Government Sets Out Negotiating Principles for Leaving the EU

Today (17th January 2017), Prime Minster Theresa May, set out her Government’s 12 negotiating objectives for Brexit.

These objectives clearly set out how we can succeed as a nation after we leave the EU, making our country stronger and fairer in the process.

Speaking about the announcement, Richard Harrington MP for Watford, said:

Many people know that I campaigned for Britain to remain in the European Union, but I respect the result of the referendum last June.

I am convinced that these twelve objectives will make a success of Brexit with Britain emerging from the EU with a stronger, fairer economy that works for everyone.”

The objectives amount to one big goal: a new, positive and constructive partnership between Britain and the European Union.

They include a promise of certainty and clarity from the Government, along with parliamentary oversight of the final deal with the EU; taking back control of our laws and borders; protecting workers rights and the rights of EU nationals in this country; looking for free trade where possible and free trade agreements; collaboration in scientific innovation and security and finally a smooth and orderly process.

The details of the objectives are below:


  1. Certainty: whenever we can, we will provide it: The Government will put the final deal that is agreed between the UK and EU to a vote in both Houses of Parliament.


  1. Control of our own laws: we will bring an end to the jurisdiction of the European Court of Justice in Britain to have full control of our own laws.


  1. Strengthen the Union: we must strengthen the precious Union between the four nations of the United Kingdom. We will work very carefully to ensure that – as powers are repatriated back to Britain – the right powers are returned to Westminster and the right powers are passed to the devolved administrations.


  1. Maintain the Common Travel Area with Ireland: we will work to deliver a practical solution that allows the maintenance of the Common Travel Area with the Republic of Ireland, while protecting the integrity of the United Kingdom’s immigration system.


  1. Control of immigration: the message from the public before and during the referendum campaign was clear: Brexit must mean control of the number of people who come to Britain from Europe. We will continue to attract the brightest and the best to work or study in Britain but there must be control.


  1. Rights for EU nationals in Britain, and British nationals in the EU: we want to guarantee these rights as early as we can. We have told other EU leaders that we can offer EU nationals here this certainty, as long as this is reciprocated for British citizens in EU countries.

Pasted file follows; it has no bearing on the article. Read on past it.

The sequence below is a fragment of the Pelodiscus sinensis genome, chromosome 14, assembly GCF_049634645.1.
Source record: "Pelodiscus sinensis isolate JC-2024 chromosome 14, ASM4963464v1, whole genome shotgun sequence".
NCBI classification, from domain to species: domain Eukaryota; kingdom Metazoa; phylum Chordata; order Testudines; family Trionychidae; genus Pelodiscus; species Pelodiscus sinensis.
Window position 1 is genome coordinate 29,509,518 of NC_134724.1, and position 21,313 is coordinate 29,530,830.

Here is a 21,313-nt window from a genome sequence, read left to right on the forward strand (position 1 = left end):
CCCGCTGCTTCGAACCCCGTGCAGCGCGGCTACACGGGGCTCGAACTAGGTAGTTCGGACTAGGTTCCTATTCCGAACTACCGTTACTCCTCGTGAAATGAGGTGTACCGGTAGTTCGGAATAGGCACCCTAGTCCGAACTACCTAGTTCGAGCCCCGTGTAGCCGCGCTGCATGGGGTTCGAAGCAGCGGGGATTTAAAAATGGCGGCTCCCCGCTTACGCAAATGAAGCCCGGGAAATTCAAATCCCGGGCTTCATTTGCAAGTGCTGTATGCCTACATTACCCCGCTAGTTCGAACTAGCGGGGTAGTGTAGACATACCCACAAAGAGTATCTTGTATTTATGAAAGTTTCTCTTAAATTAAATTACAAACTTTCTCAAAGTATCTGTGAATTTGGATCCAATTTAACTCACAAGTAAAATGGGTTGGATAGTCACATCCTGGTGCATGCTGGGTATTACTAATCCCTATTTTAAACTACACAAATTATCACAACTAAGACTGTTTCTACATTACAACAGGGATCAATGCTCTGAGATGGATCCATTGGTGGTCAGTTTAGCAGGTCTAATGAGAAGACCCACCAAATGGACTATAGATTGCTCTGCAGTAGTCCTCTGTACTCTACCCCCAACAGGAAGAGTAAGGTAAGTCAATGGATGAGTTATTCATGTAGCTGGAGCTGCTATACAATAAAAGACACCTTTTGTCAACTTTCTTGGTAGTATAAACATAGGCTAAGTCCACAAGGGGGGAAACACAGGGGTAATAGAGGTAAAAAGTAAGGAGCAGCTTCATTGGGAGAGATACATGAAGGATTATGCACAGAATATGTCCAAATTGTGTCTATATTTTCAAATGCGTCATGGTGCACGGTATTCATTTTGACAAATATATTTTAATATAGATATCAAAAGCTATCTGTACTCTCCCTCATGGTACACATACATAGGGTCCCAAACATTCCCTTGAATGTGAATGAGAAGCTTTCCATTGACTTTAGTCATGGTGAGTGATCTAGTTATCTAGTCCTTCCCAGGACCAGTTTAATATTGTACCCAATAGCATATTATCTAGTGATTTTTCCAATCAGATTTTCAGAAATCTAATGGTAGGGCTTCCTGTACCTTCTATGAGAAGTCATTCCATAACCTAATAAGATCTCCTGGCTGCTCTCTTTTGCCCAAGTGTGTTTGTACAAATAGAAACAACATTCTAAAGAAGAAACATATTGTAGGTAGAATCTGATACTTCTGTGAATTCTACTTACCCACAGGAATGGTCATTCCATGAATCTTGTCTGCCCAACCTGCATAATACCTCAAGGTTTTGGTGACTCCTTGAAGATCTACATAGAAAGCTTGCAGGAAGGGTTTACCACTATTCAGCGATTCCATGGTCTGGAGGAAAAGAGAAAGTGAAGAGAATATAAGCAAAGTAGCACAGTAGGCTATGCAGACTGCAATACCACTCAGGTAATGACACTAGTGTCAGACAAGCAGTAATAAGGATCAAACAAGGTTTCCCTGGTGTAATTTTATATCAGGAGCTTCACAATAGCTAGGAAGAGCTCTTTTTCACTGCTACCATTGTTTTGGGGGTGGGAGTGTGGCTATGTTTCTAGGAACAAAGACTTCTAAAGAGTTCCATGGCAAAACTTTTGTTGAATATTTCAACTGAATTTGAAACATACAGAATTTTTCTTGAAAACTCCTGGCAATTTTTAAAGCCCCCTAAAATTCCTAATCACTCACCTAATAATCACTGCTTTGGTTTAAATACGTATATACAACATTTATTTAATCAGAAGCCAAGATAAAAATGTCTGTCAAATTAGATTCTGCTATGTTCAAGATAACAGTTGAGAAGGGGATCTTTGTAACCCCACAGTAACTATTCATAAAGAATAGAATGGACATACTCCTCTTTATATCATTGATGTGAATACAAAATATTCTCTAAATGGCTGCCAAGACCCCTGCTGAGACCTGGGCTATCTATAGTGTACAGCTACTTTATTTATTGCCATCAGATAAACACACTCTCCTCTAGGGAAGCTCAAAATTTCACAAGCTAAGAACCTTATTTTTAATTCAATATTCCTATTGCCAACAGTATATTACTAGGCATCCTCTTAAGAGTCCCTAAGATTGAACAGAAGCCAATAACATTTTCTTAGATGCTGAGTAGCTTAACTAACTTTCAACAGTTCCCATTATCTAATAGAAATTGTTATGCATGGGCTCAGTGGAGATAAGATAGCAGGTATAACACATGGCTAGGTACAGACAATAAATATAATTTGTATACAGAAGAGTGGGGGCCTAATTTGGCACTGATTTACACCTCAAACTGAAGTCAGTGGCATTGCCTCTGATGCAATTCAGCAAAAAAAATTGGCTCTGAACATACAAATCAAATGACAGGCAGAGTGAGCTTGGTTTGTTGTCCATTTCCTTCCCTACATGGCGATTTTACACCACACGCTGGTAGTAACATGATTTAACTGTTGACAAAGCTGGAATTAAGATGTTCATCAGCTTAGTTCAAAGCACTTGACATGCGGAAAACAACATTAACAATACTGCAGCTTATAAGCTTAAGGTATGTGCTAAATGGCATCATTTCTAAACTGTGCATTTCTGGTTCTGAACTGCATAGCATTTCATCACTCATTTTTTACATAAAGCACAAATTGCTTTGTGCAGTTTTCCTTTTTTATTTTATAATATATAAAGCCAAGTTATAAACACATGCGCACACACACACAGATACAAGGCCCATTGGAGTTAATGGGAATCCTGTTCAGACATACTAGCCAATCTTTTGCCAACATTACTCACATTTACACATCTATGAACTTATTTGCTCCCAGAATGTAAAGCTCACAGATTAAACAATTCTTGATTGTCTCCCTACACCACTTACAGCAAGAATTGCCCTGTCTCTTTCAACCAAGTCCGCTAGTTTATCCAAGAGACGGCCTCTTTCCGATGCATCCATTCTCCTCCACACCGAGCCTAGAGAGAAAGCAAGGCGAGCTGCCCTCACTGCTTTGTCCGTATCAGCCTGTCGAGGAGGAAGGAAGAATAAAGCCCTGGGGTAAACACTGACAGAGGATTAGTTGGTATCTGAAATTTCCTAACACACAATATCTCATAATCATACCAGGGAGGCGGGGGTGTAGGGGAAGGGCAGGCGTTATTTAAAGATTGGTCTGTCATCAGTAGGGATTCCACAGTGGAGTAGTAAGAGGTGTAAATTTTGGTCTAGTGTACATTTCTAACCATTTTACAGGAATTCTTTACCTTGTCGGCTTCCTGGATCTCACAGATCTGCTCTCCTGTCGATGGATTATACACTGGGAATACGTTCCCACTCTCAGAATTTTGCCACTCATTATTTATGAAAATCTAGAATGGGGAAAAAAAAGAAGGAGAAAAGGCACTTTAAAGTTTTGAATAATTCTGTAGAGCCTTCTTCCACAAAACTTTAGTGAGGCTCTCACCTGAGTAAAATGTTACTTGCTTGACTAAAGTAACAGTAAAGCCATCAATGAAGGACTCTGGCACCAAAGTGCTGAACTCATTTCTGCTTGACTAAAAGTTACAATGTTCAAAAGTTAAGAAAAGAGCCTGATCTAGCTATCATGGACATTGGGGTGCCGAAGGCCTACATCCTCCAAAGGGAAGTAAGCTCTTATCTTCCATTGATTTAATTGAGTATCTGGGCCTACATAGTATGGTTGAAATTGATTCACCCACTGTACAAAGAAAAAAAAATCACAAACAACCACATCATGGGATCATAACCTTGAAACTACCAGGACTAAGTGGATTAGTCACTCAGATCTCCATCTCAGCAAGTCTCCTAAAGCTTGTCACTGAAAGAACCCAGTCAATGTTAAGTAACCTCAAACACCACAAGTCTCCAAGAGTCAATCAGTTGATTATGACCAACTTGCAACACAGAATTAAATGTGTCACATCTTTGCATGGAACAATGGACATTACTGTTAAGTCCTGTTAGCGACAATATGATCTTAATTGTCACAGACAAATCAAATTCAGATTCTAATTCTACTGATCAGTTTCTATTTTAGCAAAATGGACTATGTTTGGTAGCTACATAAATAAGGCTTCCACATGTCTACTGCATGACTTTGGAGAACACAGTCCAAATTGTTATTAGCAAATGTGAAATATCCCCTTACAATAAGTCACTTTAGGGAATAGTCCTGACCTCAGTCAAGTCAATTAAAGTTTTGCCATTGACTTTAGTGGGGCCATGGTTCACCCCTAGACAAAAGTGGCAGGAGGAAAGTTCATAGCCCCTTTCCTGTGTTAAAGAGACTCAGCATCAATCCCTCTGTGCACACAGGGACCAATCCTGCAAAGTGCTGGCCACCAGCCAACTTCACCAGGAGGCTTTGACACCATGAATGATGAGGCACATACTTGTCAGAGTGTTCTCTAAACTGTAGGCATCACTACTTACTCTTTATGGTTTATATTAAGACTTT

1. Protect workers’ rights: as we translate the body of European law into our domestic regulations, we will ensure that workers’ rights are fully protected and maintained.


  1. Free trade with European markets: as a priority we will pursue a bold and ambitious Free Trade Agreement with the European Union. This agreement should allow for the freest possible trade in goods and services between Britain and EU member states. It cannot though mean membership of the EU’s Single Market. That would mean complying with European Court of Justice rulings, free movement and other EU rules and regulations without having a vote on what those rules and regulations are. And because we will no longer be members of the Single Market, we will not be required to contribute huge sums to the EU budget. If we contribute to some specific EU programmes that we wish to participate in, it will be for us to decide.


  1. New trade agreements with other countries: it is time for Britain to become a global trading nation, striking trade agreements around the world. Through the Common Commercial Policy and the Common External Tariff, full Customs Union membership prevents us from doing this – but we do want to have a customs agreement with the EU and have an open mind on how we achieve this end.


  1. The best place for science and innovation: we will continue to collaborate with our European partners on major science, research and technology initiatives.


  1. Co-operation in the fight against crime and terrorism: we want our future relationship with the EU to include practical arrangements on matters of law enforcement and intelligence. 


  1. A smooth, orderly Brexit: we want to have reached an agreement about our future partnership by the time the two year Article 50 process has concluded. From that point onwards, we expect a phased process of implementation. We will work to avoid a disruptive cliff-edge.